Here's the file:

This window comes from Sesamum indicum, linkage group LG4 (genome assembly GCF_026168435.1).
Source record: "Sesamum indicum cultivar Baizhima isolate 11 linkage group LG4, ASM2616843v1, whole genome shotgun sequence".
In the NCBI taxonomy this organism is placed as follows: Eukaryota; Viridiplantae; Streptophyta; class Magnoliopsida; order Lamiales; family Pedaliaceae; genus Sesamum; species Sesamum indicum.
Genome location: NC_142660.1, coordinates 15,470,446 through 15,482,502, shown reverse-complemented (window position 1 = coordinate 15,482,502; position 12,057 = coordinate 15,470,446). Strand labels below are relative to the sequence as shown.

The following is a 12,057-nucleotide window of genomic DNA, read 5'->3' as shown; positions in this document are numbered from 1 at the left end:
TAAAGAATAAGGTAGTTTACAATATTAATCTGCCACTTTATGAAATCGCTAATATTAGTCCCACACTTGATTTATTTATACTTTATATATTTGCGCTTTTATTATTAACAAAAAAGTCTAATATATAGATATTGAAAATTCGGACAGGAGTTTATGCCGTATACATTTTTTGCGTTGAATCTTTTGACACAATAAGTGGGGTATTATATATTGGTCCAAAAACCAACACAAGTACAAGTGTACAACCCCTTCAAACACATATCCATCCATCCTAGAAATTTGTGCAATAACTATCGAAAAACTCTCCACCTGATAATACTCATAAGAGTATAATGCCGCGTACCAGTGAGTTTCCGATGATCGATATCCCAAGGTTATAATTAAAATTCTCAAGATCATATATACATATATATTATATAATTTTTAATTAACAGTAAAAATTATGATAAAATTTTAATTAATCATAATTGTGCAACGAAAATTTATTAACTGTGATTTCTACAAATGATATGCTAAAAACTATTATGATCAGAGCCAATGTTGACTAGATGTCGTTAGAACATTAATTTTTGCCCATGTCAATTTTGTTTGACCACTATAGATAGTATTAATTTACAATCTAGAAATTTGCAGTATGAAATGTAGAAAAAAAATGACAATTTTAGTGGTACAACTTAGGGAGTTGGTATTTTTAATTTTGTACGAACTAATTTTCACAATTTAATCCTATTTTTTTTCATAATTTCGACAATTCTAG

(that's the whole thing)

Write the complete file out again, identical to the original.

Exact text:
This window comes from Sesamum indicum, linkage group LG4 (genome assembly GCF_026168435.1).
Source record: "Sesamum indicum cultivar Baizhima isolate 11 linkage group LG4, ASM2616843v1, whole genome shotgun sequence".
In the NCBI taxonomy this organism is placed as follows: Eukaryota; Viridiplantae; Streptophyta; class Magnoliopsida; order Lamiales; family Pedaliaceae; genus Sesamum; species Sesamum indicum.
Genome location: NC_142660.1, coordinates 15,470,446 through 15,482,502, shown reverse-complemented (window position 1 = coordinate 15,482,502; position 12,057 = coordinate 15,470,446). Strand labels below are relative to the sequence as shown.

The following is a 12,057-nucleotide window of genomic DNA, read 5'->3' as shown; positions in this document are numbered from 1 at the left end:
TAAAGAATAAGGTAGTTTACAATATTAATCTGCCACTTTATGAAATCGCTAATATTAGTCCCACACTTGATTTATTTATACTTTATATATTTGCGCTTTTATTATTAACAAAAAAGTCTAATATATAGATATTGAAAATTCGGACAGGAGTTTATGCCGTATACATTTTTTGCGTTGAATCTTTTGACACAATAAGTGGGGTATTATATATTGGTCCAAAAACCAACACAAGTACAAGTGTACAACCCCTTCAAACACATATCCATCCATCCTAGAAATTTGTGCAATAACTATCGAAAAACTCTCCACCTGATAATACTCATAAGAGTATAATGCCGCGTACCAGTGAGTTTCCGATGATCGATATCCCAAGGTTATAATTAAAATTCTCAAGATCATATATACATATATATTATATAATTTTTAATTAACAGTAAAAATTATGATAAAATTTTAATTAATCATAATTGTGCAACGAAAATTTATTAACTGTGATTTCTACAAATGATATGCTAAAAACTATTATGATCAGAGCCAATGTTGACTAGATGTCGTTAGAACATTAATTTTTGCCCATGTCAATTTTGTTTGACCACTATAGATAGTATTAATTTACAATCTAGAAATTTGCAGTATGAAATGTAGAAAAAAAATGACAATTTTAGTGGTACAACTTAGGGAGTTGGTATTTTTAATTTTGTACGAACTAATTTTCACAATTTAATCCTATTTTTTTTCATAATTTCGACAATTCTAG